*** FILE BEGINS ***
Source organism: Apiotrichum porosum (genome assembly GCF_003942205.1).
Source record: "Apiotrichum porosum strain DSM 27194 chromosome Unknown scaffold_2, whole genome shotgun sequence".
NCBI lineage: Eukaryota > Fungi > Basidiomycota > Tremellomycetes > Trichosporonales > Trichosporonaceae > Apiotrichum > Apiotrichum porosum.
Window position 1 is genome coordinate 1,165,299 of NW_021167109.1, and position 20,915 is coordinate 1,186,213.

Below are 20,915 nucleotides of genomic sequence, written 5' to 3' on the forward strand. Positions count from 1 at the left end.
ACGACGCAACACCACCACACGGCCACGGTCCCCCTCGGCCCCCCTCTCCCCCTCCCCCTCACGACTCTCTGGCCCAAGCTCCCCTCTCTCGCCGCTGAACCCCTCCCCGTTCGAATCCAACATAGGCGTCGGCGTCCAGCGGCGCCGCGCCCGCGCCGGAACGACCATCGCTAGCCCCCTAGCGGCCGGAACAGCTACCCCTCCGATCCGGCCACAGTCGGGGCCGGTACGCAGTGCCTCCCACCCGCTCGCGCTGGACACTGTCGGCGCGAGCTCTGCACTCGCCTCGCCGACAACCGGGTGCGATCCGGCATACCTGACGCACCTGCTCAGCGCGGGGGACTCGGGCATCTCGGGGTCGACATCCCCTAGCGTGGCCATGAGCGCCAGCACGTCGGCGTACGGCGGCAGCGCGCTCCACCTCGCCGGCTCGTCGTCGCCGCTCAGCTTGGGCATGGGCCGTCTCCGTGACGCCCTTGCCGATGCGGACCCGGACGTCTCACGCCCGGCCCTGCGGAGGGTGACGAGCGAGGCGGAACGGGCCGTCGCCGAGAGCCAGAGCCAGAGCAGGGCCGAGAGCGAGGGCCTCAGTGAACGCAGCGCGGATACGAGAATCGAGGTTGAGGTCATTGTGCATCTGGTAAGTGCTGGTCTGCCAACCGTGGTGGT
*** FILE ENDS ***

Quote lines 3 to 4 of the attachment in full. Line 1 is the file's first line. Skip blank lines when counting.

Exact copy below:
NCBI lineage: Eukaryota > Fungi > Basidiomycota > Tremellomycetes > Trichosporonales > Trichosporonaceae > Apiotrichum > Apiotrichum porosum.
Window position 1 is genome coordinate 1,165,299 of NW_021167109.1, and position 20,915 is coordinate 1,186,213.